Empowering Diversity: The Leadership Journey of Christine Castley, CEO of Multicultural Australia

Empowering Diversity: The Leadership Journey of Christine Castley, CEO of Multicultural Australia

Christine is the Chief Executive Officer of Multicultural Australia. She is a passionate advocate for equal access to justice and services for everyone regardless of their gender, beliefs or circumstances, drawing on her lived experience as a migrant. She has a personal belief that we all have a part to play in tackling disadvantage and exclusion, and to making the world a better place for all. Christine holds a Bachelor of Laws, Bachelor of Arts (English and Communications) and a Master of Public Administration from the University of Queensland.

My career has been very much characterised by seeing an opportunity and deciding to grab it. I had a long history in the Queensland government in areas such as domestic and family violence, criminal justice, and housing. By chance I saw a role in the community services sector, applied and was accepted.  It felt like every path I had followed on my career journey and my personal journey as a migrant coming to Australia at the age of 15 had led to this moment.

Relocating to a new country midway through high school, learning a new culture, plus my involvement in various government roles in human services has broadened my perspective outside the multicultural community. These experiences magnified the sense that I was here to make a difference.

In school, I was very aware of my environment. I wanted to blend in so I learned to adjust and adapt. So many things were different from my home country of Malaysia. For example, at home when a teacher walks into a classroom the whole class stands up and greets the teacher, which I know now doesn’t happen here.

I had to think about every move I made so as not to embarrass myself – that’s so important to a 15 year old. I learned resilience and the power to emphasise positive narratives, not just the negatives. I think anyone who comes into a new country or culture builds an amazing chameleon superpower to adapt and be safe to realise their full potential.  

Multicultural Australia has been around just over a quarter of a century and over that time it has evolved to focus on changing the conversation and being fit for the future.

Our first objective revolves around creating a sense of belonging. Belonging is not just about fitting in or being included; it’s about feeling deep down inside that you really belong here. We’re all about creating those moments that make you feel connected to the land and the people around you. It’s those moments that shape who you are and where you’re headed.

And then there’s changing how we talk about things. Words matter. They shape how we see the world and how others see us. So, we’re all about making sure everyone understands each other’s cultures, and finding common ground. We’re not just celebrating our differences; we’re figuring out how to make them work for us while tackling the challenges head-on.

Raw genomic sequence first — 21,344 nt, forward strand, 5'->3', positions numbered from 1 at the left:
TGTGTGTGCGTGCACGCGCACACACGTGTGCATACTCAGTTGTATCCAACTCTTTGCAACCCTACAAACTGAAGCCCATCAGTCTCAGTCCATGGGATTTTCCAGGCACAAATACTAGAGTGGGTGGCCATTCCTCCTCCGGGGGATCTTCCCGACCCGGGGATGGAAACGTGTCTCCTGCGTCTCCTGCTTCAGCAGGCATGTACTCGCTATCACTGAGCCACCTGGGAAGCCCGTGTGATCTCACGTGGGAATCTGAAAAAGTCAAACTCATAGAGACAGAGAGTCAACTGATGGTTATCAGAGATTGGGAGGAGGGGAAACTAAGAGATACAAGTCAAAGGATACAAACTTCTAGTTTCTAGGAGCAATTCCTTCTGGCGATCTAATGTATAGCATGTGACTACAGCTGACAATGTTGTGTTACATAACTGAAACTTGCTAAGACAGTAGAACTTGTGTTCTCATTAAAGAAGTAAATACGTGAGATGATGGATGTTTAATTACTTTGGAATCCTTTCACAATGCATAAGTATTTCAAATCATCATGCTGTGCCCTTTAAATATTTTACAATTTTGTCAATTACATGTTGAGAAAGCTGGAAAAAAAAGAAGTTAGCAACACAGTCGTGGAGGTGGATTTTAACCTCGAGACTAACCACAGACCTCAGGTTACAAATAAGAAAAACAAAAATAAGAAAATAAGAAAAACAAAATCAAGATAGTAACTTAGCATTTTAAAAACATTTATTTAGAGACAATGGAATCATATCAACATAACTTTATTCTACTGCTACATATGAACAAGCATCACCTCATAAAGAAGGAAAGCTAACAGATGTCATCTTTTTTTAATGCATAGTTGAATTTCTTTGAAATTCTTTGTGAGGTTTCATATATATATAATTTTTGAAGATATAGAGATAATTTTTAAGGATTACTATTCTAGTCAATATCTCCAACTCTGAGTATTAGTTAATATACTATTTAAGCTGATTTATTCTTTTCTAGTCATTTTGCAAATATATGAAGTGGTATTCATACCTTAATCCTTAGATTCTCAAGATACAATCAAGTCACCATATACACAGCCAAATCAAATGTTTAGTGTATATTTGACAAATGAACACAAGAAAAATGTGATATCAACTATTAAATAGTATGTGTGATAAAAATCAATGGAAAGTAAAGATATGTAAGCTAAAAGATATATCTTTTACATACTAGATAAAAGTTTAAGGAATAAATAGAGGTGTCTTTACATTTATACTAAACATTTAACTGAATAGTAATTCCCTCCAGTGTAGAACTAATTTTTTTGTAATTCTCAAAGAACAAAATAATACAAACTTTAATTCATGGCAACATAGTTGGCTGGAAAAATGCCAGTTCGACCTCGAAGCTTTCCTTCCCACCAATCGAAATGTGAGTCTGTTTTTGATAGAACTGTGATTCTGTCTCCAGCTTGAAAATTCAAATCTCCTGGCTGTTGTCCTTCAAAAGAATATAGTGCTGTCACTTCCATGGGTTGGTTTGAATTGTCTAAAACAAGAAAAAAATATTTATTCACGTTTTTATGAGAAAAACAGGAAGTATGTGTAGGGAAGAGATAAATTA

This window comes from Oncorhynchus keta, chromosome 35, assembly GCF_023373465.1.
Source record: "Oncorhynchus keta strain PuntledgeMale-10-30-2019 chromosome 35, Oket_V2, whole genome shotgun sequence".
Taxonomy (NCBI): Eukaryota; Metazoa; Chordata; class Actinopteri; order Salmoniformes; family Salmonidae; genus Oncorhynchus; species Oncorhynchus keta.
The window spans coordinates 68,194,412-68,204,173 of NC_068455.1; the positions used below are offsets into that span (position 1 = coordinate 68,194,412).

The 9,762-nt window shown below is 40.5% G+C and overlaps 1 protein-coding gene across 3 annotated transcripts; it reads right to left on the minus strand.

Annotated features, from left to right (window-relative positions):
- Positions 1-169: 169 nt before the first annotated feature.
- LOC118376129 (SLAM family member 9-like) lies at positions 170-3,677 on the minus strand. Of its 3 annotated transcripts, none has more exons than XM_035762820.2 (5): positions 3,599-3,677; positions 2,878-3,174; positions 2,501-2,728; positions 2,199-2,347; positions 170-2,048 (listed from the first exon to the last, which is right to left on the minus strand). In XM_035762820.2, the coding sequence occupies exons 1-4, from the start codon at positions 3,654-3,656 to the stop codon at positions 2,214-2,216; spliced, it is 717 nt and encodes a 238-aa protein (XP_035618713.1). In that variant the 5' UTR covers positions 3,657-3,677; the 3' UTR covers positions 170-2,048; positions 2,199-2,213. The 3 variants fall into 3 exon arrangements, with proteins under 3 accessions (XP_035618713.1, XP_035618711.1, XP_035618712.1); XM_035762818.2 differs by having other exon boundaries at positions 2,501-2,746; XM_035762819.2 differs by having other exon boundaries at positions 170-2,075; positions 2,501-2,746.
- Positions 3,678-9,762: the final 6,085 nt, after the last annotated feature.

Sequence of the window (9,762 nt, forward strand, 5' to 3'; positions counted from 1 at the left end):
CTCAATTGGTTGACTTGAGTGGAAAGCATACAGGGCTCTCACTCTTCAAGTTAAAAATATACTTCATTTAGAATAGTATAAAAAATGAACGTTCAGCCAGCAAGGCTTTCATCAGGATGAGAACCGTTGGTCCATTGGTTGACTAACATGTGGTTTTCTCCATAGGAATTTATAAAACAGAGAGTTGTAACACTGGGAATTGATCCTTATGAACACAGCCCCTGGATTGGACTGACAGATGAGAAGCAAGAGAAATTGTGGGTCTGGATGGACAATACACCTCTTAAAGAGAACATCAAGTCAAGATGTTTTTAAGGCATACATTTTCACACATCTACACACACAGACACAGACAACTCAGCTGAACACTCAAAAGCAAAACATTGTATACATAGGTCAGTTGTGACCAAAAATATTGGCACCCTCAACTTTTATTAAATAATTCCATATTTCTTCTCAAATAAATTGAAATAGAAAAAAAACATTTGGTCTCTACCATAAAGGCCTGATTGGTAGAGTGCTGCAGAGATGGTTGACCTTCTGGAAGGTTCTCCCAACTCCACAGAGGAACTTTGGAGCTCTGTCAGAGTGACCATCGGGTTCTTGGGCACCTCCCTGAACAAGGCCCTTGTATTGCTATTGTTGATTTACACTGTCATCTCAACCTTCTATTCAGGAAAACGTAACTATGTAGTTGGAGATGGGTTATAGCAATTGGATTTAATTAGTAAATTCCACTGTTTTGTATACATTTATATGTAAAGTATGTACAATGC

The community’s a very big place. So, making sure nobody’s left behind is hard. Sometimes you have to go looking for people, but some just want to be left alone. Not everyone’s ready to come along for the ride now, but who knows, maybe they will later. So we keep an eye out and don’t give up on them. Everyone’s got their own pace and space, which we need to respect.

Australia, like every other country, is a country of contradictions. It talks about a ‘fair go’ but it started as a country where convicts were brought, where first nations people were displaced and where some people got a better go than others. It was hierarchical and very structured and some of those deficiencies continue today.

We need to get comfortable with being uncomfortable in talking about racism and systemic discrimination and how people put labels on others that exclude them.  Australia is not unique in being a country where this exists. Let’s talk about it. Let’s work out ways to think about how we call it out. Let’s think about not just leaving it to people who experience it and try to address the problem of the people who engage in these acts.

Let’s think about the bystanders. How do we behave as bystanders when we see a person experiencing racism? How can we behave as a group to support that person and stop the behaviour?  As a society we need to think about the skills and strategies we can use in these situations.

When it comes to diversifying corporate leadership, it’s not just about waiting for demographics to naturally shift. I’ve had conversations about this, and while some believe it’ll happen over time as our communities become more diverse, I don’t think it’s that simple. Take, for instance, the statistics from the Australian Human Rights Commission, which show that nearly 95% of senior leaders in top ASX 200 companies are of Anglo-European backgrounds, with women of colour being severely underrepresented.